Bile culture is a laboratory test to detect disease-causing germs (bacteria, viruses, or fungi) in the biliary system.
How the Test is Performed
The bile sample is sent to a lab. There, it is placed in a special dish called a culture medium to see if bacteria, viruses, or fungi grow on the sample.
How to Prepare for the Test
Preparation depends on the specific method used to obtain the bile sample. Follow your health care provider's instructions exactly.
How the Test will Feel
If bile is taken during gallbladder surgery, you will feel no pain because you are asleep.
If bile is taken during ERCP, you will receive medicine to relax you. You may have some discomfort as the endoscope passes through your mouth, throat, and down the esophagus. This feeling will go away shortly. You may also be given medicine (anesthesia) so that you will sleep lightly for this test. If you are asleep, you will not feel any discomfort.
Why the Test is Performed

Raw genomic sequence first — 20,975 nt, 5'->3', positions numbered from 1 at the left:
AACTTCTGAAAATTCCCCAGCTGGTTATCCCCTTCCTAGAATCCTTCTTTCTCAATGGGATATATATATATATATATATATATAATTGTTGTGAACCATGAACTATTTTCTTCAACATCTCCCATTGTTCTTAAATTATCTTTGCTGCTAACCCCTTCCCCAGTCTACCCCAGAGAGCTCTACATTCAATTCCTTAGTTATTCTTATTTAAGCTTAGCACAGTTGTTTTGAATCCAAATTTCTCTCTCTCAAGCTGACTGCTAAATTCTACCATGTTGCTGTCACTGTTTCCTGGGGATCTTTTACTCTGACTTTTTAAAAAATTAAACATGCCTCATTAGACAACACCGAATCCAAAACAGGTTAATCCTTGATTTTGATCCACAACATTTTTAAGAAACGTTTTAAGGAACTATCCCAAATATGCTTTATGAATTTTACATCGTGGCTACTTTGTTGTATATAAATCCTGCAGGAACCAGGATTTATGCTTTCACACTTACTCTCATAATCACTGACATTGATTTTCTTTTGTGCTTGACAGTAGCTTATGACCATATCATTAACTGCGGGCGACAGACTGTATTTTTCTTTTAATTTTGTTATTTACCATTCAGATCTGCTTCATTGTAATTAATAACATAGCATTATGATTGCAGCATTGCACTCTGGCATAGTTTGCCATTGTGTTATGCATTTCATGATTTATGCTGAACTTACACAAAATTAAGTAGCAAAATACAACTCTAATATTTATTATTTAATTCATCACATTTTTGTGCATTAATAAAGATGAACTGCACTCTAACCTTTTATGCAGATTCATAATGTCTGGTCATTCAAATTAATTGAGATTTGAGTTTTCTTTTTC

This test is done to detect infection within the biliary system. The biliary system creates, moves, stores, and releases bile to help in digestion.
The test result is normal if no bacteria, virus, or fungus grew in the laboratory dish.
Normal value ranges may vary slightly among different laboratories. Some labs use different measurements or may test different specimens. Talk to your doctor about the meaning of your specific test results.
What Abnormal Results Mean
An abnormal result means bacteria, fungus, or a virus grew in the laboratory dish. This may be a sign of infection.
Risks depend on the method used to take a sample of the bile. Your provider can explain these risks.
Culture - bile
Hall GS, Woods GL. Medical bacteriology. In: McPherson RA, Pincus MR, eds. Henry's Clinical Diagnosis and Management by Laboratory Methods. 23rd ed. St Louis, MO: Elsevier; 2017:chap 58.
Kim AY, Chung RT. Bacterial, parasitic, and fungal infections of the liver, including liver abscesses. In: Feldman M, Friedman LS, Brandt LJ, eds. Sleisenger and Fordtran's Gastrointestinal and Liver Disease. 10th ed. Philadelphia, PA: Elsevier Saunders; 2016:chap 84.
Review Date 7/11/2019
Updated by: Michael M. Phillips, MD, Clinical Professor of Medicine, The George Washington University School of Medicine, Washington, DC. Also reviewed by David Zieve, MD, MHA, Medical Director, Brenda Conaway, Editorial Director, and the A.D.A.M. Editorial team.